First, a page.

Prosecutorial Discretion For Same-Sex Couples In Immigration Cases


Posted on October 11th, 2012, by Susannah Nichols in Immigration Law. Comments Off

While many states recognize same-sex marriage and partnerships, these relationships have not been considered in the context of U.S. immigration laws. The Defense of Marriage Act (DOMA), passed in 1996, has prevented any Federal recognition of same-sex marriages for immigration purposes. DOMA defines marriage as an institution specifically between a man and a woman. This prevents many immigrants from obtaining benefits through their same-sex spouses which would otherwise be available if they were married to members of the opposite sex. For years, many have fought to prevent same-sex marriage families from being separated due to the immigration system’s failure to recognize their relationships. A recent announcement by U.S. Immigration and Customs Enforcement (ICE) regarding prosecutorial discretion has given those people reason to celebrate.

By a written memorandum on June 17, 2011, ICE Director John Morton set forth the ICE policy on the exercise of “prosecutorial discretion,” which refers to the ability of certain ICE personnel to dismiss, suspend or close particular immigration enforcement cases. The memo launched an effort to conserve immigration resources for more dangerous offenders through the use of prosecutorial discretion. It outlined factors which are to be used in prioritizing cases, giving lower priority to cases with minimal criminal history, those who have lengthy stays in the United States, minimal violations of immigration laws, strong community ties, and strong family relationships in the United States.

Later in 2011, the Department of Homeland Security (DHS) announced that it was implementing the Morton memo. At that time, a senior Obama Administration official orally acknowledged that the new prosecutorial discretion policy would include same sex-couples when considering family relationships.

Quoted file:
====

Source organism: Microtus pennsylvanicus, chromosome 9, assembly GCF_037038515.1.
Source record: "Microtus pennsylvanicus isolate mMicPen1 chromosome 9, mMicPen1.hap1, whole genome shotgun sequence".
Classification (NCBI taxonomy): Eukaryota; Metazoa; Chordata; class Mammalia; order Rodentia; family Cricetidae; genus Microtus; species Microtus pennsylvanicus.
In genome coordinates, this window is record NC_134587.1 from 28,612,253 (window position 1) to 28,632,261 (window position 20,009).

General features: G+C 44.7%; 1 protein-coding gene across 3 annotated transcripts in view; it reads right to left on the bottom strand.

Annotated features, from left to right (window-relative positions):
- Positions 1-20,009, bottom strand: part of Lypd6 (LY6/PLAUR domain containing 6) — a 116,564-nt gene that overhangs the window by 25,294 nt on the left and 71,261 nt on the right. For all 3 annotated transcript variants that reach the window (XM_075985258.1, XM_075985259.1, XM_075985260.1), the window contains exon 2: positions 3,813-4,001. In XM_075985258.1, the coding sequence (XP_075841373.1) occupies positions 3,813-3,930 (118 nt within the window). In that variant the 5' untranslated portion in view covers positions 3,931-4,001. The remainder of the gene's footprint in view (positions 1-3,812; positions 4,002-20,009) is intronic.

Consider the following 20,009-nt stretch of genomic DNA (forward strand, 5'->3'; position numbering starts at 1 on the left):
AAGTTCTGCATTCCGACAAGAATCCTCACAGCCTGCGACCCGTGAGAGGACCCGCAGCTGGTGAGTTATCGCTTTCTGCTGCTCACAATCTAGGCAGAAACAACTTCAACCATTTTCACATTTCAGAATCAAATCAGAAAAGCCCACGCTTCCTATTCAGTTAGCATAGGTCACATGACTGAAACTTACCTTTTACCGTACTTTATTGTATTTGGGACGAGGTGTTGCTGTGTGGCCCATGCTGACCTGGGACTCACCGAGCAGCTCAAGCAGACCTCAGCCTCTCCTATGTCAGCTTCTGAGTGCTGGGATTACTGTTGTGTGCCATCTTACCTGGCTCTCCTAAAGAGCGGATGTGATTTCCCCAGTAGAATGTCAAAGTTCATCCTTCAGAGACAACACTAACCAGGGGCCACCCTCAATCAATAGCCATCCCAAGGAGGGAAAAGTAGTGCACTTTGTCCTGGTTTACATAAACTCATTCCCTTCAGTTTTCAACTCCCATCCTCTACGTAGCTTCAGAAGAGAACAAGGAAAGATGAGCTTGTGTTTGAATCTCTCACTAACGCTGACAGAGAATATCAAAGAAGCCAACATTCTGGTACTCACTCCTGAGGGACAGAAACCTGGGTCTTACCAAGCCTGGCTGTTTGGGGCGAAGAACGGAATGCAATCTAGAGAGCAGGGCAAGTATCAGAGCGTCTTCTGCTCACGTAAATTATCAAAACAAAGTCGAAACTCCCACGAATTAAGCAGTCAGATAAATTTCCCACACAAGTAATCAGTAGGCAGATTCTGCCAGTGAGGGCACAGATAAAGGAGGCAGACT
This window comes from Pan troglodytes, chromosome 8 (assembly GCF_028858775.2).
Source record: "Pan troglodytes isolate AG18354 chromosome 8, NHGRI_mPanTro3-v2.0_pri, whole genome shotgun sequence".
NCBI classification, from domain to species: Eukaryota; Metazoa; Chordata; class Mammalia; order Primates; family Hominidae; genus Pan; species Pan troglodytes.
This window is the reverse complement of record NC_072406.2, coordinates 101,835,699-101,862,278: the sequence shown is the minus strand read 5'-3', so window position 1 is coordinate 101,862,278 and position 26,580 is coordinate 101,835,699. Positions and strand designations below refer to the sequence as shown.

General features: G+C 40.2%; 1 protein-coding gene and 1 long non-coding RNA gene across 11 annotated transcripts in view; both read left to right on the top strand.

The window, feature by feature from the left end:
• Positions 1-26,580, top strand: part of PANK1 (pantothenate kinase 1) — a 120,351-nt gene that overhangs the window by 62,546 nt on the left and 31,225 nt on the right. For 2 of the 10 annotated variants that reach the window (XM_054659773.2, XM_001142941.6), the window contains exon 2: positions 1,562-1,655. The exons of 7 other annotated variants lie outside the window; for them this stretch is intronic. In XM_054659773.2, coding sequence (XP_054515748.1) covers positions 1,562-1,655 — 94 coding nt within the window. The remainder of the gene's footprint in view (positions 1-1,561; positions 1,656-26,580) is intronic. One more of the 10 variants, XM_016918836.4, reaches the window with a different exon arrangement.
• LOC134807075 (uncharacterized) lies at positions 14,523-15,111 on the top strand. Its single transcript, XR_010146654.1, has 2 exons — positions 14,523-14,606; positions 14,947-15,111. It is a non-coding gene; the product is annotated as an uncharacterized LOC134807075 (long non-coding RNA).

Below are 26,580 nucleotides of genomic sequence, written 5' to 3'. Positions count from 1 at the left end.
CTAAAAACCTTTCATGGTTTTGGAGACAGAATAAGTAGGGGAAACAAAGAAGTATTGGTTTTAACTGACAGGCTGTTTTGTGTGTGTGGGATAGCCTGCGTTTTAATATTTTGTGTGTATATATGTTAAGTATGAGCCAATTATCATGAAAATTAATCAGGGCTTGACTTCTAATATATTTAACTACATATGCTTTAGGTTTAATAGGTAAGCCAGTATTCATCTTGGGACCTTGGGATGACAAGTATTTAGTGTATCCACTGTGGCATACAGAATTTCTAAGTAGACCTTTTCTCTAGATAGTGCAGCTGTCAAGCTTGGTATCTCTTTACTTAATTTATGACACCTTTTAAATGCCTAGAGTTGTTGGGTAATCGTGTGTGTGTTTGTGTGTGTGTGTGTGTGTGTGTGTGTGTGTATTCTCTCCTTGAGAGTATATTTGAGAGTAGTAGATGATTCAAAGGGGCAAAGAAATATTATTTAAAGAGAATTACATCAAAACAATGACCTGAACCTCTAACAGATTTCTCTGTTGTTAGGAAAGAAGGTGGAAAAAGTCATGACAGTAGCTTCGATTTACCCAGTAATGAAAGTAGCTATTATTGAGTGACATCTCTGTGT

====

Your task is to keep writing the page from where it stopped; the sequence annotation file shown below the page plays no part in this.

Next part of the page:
In other words, the June 2011 prosecutorial discretion memo provided in writing for the use of discretion for people with family relationships, and the Administration clarified orally that these family relationships would include same-sex couples. As this would be the first Federal recognition of same-sex partnerships, Congress, along with others, pushed for written specifics which could be used by both adjudicators and those seeking prosecutorial discretion for members of same-sex couples. 

Responding to those concerns, DHS Secretary Janet Napolitano issued a letter on September 26, 2012, stating that same-sex couples will in fact be considered in the definition of “family relationships” for purposes of prosecutorial discretion. This letter directed ICE to clarify its inclusion of same-sex partnerships through a written definition.

Following Secretary Napolitano’s letter, ICE issued a memorandum on October 5, 2012 clarifying “family relationships” to include “long-term same-sex partners.” This memo defines same-sex relationships which qualify as family relationships for purposes of prosecutorial discretion as those in which the individuals: (1) are each other’s sole domestic partner and intend to remain so indefinitely; (2) are not in a marital or other domestic relationship with anyone else; and (3) typically maintain a common residence and share financial obligations and assets. 

The definition of family relationships set forth in the October 2012 memorandum also makes clear that a legal marriage is not necessary for the relationship to be considered.

Thus, same-sex partners are now clearly eligible for the exercise of prosecutorial discretion as set forth in the June 2011 “Morton memo.” There are an estimated 36,000 binational gay couples in the United States. These new immigration policies can allow some of these families which would have been separated to stay intact.

This is a huge victory for the lesbian, gay, bisexual and transgender (LGBT) community, despite its limited context to prosecutorial discretion in immigration enforcement cases. However, same-sex couples are still not viewed as fully equivalent to spouses in the immigration context. They are prevented from benefiting from certain employment and family immigration benefits reserved for family status.

While the application of the ICE prosecutorial discretion policy to same-sex couples does not come close to creating equal benefits for same-sex spouses, it is still a notable step. Most importantly, the new policy will allow many same-sex families to stay intact, by allowing their relationships to be considered for prosecutorial discretion. But also, by defining family relationships in this context to include long-term same-sex partners, the government has perhaps opened the door to arguments for broader immigration benefits for same-sex couples in other areas where discretionary relief is applicable.

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About 

Susannah Nichols is an immigration attorney at Livesay & Myers, P.C. Her practice covers family-based and employment-based green cards, temporary visas, and citizenship. Ms. Nichols has a special focus on deportation cases, and has written extensively on the available forms of relief from deportation, including cancellation of removal and asylum.



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